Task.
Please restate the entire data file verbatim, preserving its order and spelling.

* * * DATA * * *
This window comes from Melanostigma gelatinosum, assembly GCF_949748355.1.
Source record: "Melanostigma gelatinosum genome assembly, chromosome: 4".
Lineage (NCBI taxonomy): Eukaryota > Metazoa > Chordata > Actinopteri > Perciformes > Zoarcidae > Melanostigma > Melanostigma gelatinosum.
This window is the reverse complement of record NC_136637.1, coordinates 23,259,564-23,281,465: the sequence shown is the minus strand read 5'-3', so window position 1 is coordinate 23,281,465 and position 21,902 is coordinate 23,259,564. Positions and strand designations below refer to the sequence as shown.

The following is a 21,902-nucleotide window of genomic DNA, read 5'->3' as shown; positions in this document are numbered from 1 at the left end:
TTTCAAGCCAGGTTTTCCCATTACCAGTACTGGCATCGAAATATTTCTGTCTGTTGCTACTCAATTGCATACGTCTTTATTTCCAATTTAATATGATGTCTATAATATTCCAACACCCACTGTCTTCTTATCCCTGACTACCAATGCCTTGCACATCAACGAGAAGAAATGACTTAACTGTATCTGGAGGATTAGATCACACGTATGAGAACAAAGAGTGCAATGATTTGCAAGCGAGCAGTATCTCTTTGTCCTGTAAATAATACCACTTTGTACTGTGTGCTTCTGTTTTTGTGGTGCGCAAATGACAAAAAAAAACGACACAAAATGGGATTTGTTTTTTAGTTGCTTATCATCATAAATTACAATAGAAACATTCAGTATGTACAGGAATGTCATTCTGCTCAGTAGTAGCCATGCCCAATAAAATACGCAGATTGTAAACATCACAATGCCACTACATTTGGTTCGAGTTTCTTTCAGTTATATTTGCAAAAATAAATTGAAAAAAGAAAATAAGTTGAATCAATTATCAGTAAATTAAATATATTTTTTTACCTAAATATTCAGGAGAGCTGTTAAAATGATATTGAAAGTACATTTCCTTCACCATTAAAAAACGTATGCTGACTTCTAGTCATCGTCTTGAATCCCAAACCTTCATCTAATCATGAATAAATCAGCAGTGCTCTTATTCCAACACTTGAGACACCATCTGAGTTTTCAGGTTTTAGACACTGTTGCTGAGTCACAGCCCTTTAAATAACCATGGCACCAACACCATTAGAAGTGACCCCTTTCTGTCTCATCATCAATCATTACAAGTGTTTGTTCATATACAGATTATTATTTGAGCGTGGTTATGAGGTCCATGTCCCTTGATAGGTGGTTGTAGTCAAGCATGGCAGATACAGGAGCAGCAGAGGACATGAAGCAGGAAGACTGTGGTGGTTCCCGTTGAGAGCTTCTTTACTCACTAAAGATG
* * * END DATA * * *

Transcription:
This window comes from Melanostigma gelatinosum, assembly GCF_949748355.1.
Source record: "Melanostigma gelatinosum genome assembly, chromosome: 4".
Lineage (NCBI taxonomy): Eukaryota > Metazoa > Chordata > Actinopteri > Perciformes > Zoarcidae > Melanostigma > Melanostigma gelatinosum.
This window is the reverse complement of record NC_136637.1, coordinates 23,259,564-23,281,465: the sequence shown is the minus strand read 5'-3', so window position 1 is coordinate 23,281,465 and position 21,902 is coordinate 23,259,564. Positions and strand designations below refer to the sequence as shown.

The following is a 21,902-nucleotide window of genomic DNA, read 5'->3' as shown; positions in this document are numbered from 1 at the left end:
TTTCAAGCCAGGTTTTCCCATTACCAGTACTGGCATCGAAATATTTCTGTCTGTTGCTACTCAATTGCATACGTCTTTATTTCCAATTTAATATGATGTCTATAATATTCCAACACCCACTGTCTTCTTATCCCTGACTACCAATGCCTTGCACATCAACGAGAAGAAATGACTTAACTGTATCTGGAGGATTAGATCACACGTATGAGAACAAAGAGTGCAATGATTTGCAAGCGAGCAGTATCTCTTTGTCCTGTAAATAATACCACTTTGTACTGTGTGCTTCTGTTTTTGTGGTGCGCAAATGACAAAAAAAAACGACACAAAATGGGATTTGTTTTTTAGTTGCTTATCATCATAAATTACAATAGAAACATTCAGTATGTACAGGAATGTCATTCTGCTCAGTAGTAGCCATGCCCAATAAAATACGCAGATTGTAAACATCACAATGCCACTACATTTGGTTCGAGTTTCTTTCAGTTATATTTGCAAAAATAAATTGAAAAAAGAAAATAAGTTGAATCAATTATCAGTAAATTAAATATATTTTTTTACCTAAATATTCAGGAGAGCTGTTAAAATGATATTGAAAGTACATTTCCTTCACCATTAAAAAACGTATGCTGACTTCTAGTCATCGTCTTGAATCCCAAACCTTCATCTAATCATGAATAAATCAGCAGTGCTCTTATTCCAACACTTGAGACACCATCTGAGTTTTCAGGTTTTAGACACTGTTGCTGAGTCACAGCCCTTTAAATAACCATGGCACCAACACCATTAGAAGTGACCCCTTTCTGTCTCATCATCAATCATTACAAGTGTTTGTTCATATACAGATTATTATTTGAGCGTGGTTATGAGGTCCATGTCCCTTGATAGGTGGTTGTAGTCAAGCATGGCAGATACAGGAGCAGCAGAGGACATGAAGCAGGAAGACTGTGGTGGTTCCCGTTGAGAGCTTCTTTACTCACTAAAGATG